Is there such a thing as "empty space? What is the temperature (if any) of "empty space"?

1.In the physical world is there such a thing as “nothing” (“empty space”)?
A vacuum is filled with virtual particles. But is there empty space between these virtual particles? Or does the term lose meaning at this level because even “the space between virtual particles” is filled with greater than zero probabilities of particles being there.

  1. If heat is molecular motion, does this mean that a vacuum has a temperature
    of absolute zero? Or is it meaningless to speak of the temperature of empty space because if there is no molecular action there is no temperature?

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General Questions Moderator

You can’t talk about the space between virtual particles, because you can’t even say where virtual particles are (heck, it’s tough enough just talking about the location of real particles). The potential for the virtual particles is everywhere.

Heat and temperature are two different things. Heat is energy (properly speaking, a transfer of energy). Deep space has almost no energy, because there’s almost nothing to hold energy. Anywhere in the Universe, though, there is at least some microwave-range light, which does have a little energy.

Temperature is defined in terms of what will allow flow of heat. If two things are in a situation where heat could flow between them, but on net it doesn’t, then they’re at the same temperature. If one of those two things happens to be a thermometer, then you can measure what that temperature is. If you put a thermometer in deep space, and the thermometer was at a temperature of greater than 2.7 K, then the thermometer would gradually lose heat to its surroundings. If the thermometer is at a temperature of less than 2.7 K, then it would gradually gain heat from its surroundings. If it’s at 2.7 K, then it will remain at that temperature, and neither gain nor lose heat on net. Thus, we can say that deep space has a temperature of 2.7 K.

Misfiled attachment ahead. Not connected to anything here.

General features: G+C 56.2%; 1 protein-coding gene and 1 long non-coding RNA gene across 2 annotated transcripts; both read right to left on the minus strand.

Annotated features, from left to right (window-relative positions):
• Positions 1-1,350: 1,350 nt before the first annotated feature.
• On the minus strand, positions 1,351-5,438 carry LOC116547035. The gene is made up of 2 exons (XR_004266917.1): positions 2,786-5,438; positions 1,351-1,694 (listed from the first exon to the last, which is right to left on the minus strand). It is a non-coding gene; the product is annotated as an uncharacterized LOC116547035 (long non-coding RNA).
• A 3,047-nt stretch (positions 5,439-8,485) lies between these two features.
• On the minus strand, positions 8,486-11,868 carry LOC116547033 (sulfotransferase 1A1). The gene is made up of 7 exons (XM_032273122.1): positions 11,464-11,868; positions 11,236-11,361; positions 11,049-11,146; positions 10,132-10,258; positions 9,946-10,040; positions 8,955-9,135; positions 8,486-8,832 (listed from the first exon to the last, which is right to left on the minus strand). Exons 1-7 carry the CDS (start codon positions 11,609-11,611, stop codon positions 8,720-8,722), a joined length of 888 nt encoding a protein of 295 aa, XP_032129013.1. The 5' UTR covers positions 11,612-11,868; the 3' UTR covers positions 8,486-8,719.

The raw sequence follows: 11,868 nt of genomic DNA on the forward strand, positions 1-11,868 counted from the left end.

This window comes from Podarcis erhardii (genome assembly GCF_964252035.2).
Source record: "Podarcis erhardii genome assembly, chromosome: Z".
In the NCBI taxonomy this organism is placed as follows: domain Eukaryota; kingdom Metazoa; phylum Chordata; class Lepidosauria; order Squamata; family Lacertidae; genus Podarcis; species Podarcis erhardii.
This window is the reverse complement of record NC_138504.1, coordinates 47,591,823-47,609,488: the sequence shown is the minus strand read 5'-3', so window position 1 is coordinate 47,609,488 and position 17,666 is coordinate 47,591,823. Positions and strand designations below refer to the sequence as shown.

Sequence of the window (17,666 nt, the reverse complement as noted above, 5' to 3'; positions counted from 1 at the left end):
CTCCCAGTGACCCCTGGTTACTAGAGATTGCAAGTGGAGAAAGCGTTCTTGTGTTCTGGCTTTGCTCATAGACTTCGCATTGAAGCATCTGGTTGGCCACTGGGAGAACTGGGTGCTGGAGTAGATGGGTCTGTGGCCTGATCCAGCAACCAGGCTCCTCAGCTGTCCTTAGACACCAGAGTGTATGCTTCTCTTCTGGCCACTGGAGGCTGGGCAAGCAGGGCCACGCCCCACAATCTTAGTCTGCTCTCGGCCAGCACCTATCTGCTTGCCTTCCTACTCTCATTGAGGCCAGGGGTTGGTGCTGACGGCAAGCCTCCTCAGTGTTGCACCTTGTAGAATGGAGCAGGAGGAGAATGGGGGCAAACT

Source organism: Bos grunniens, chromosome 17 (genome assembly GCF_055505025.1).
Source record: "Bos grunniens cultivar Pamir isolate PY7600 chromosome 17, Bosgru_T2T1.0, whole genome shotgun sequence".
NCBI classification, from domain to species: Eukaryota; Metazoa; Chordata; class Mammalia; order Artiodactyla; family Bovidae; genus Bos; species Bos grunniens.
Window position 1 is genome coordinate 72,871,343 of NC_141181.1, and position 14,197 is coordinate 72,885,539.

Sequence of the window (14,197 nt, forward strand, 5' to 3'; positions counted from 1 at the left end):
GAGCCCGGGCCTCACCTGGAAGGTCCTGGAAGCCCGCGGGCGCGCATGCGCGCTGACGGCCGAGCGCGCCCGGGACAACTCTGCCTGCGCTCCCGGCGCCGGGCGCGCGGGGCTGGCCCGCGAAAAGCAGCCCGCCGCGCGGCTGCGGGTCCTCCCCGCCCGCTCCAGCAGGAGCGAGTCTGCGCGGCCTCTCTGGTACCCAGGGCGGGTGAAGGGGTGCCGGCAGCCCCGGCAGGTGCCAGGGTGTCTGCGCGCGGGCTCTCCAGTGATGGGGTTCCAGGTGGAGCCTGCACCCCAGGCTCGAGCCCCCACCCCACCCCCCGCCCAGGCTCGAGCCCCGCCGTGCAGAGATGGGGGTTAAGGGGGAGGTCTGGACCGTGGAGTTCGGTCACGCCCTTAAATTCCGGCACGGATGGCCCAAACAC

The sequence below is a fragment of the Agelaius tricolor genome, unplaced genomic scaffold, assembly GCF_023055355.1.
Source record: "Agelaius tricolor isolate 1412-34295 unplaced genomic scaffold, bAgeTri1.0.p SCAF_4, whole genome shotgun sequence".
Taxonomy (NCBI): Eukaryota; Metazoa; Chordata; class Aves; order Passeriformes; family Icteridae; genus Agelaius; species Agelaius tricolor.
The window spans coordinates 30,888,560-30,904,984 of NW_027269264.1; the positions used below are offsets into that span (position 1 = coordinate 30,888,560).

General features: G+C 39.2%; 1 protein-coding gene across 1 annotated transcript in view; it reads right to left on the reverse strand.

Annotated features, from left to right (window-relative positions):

Since no new threads have been opened recently, I am reopening this one.

General Questions Moderator

Agree fully, however thermodynamics places no limit on the TIME two things will take to reach equilibrium temperature.

So for example, the earth’s thermosphere is very hot (300 to 500 F), but you can freeze to death (assuming you are well protected otherwise from the vacuum :grinning: and radiation)

The classic Ideal gas equation is PV=nRT

You can rearrange it to P = (Rho) RT. Where (Rho) is density. Rearranging again

T = P / [(Rho) R]

When P gets small and Rho gets small (like the thermosphere), the ratio of the two maybe high but the net unit heat content of a volume is too low.

Typically, a thermometer is assumed to be a massless (actually zero thermal mass capacity) device or its mass is negligible compared to the system being measured. This is not the case, once you start measuring temperature in low density situations. Furthermore - heat transfer (by conduction and convection) is vastly reduced in low density environments. Radiation heat transfer is slow until about a 1000 F. So although the temperature law is still valid, it may take days or years for a thermometer to come in equilibrium with the environment.

It’s always a challenge to measure Temperature in such situations and temperature in these situations is not really of much significance.

I don’t believe scientists have been able to find a “nothing”, or any place in the physical universe where it could be located.

‘Empty Space’ is commonly used to refer to parts of the universe containing no significant mass (no stars, planets, planetoids, etc.). But such ‘empty space’ is full of electromagnetic energy (light, radio waves) passing through it, and seems to have gravity working within it, from what we’ve observed. So it’s not really ‘empty’.

In fact, most of the current recognized theories of physics (quantum mechanics, string theory, etc.) don’t seem to have any way to allow for a ‘nothing’ to exist within the universe.